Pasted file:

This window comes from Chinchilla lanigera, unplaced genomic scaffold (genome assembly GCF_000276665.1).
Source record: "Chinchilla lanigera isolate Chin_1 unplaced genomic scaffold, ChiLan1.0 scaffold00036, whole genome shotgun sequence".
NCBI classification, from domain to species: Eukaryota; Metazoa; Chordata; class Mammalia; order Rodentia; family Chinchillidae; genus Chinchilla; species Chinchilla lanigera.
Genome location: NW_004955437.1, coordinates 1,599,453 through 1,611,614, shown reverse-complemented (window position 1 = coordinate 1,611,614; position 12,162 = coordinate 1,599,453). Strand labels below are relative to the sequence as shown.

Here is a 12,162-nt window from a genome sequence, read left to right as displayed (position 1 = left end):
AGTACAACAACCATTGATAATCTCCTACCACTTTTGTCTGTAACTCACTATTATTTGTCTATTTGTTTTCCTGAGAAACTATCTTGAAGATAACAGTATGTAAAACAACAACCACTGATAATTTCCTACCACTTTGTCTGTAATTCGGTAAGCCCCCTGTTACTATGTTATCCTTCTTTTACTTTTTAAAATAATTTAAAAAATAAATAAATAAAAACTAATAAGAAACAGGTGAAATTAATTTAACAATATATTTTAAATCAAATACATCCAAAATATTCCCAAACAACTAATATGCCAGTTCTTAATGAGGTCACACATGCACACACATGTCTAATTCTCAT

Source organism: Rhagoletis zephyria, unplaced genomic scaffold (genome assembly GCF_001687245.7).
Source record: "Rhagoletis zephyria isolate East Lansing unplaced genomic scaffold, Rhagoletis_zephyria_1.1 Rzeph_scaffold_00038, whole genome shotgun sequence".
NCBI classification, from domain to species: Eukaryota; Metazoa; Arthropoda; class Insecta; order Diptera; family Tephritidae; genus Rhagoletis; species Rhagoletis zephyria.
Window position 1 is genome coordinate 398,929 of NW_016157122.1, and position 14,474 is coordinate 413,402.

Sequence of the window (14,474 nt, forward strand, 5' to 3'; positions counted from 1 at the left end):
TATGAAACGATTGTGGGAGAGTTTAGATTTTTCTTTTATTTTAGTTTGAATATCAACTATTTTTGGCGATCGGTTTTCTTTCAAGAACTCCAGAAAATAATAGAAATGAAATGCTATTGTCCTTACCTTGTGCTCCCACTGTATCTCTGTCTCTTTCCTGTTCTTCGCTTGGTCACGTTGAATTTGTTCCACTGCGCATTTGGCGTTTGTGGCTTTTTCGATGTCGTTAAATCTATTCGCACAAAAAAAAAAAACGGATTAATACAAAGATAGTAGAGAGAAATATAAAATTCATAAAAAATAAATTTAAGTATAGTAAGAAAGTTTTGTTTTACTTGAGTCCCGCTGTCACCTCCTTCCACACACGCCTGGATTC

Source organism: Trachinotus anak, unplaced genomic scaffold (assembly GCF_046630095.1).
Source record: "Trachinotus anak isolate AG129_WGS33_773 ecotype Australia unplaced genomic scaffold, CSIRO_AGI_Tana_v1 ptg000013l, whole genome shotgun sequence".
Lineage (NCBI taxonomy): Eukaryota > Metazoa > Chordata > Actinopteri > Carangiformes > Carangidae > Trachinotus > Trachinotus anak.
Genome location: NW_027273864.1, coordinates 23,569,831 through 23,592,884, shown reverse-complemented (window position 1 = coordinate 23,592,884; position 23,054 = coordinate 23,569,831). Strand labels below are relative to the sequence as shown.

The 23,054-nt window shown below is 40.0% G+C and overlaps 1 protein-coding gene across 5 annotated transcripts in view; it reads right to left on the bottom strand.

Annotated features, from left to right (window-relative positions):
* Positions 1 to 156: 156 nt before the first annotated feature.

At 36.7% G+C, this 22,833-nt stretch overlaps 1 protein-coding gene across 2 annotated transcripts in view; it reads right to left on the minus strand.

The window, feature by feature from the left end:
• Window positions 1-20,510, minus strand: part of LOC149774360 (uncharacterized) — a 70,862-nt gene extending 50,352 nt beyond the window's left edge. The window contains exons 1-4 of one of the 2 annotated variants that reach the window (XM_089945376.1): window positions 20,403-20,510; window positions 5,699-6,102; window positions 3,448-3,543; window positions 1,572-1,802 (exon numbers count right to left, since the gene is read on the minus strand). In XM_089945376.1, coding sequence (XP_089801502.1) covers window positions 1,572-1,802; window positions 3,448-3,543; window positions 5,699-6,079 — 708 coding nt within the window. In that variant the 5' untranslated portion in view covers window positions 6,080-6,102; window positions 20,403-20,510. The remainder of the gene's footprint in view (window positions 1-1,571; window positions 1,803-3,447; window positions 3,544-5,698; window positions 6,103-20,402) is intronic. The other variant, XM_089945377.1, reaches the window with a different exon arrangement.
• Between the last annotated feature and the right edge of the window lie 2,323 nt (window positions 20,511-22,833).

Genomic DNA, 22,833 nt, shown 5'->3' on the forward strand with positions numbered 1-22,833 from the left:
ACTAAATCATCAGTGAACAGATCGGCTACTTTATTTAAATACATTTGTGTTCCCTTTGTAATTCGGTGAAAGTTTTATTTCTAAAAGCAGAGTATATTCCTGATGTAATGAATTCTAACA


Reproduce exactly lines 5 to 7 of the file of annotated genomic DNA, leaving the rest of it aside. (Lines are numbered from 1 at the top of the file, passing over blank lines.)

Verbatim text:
Here is a 12,162-nt window from a genome sequence, read left to right as displayed (position 1 = left end):
AGTACAACAACCATTGATAATCTCCTACCACTTTTGTCTGTAACTCACTATTATTTGTCTATTTGTTTTCCTGAGAAACTATCTTGAAGATAACAGTATGTAAAACAACAACCACTGATAATTTCCTACCACTTTGTCTGTAATTCGGTAAGCCCCCTGTTACTATGTTATCCTTCTTTTACTTTTTAAAATAATTTAAAAAATAAATAAATAAAAACTAATAAGAAACAGGTGAAATTAATTTAACAATATATTTTAAATCAAATACATCCAAAATATTCCCAAACAACTAATATGCCAGTTCTTAATGAGGTCACACATGCACACACATGTCTAATTCTCAT

Source organism: Rhagoletis zephyria, unplaced genomic scaffold (genome assembly GCF_001687245.7).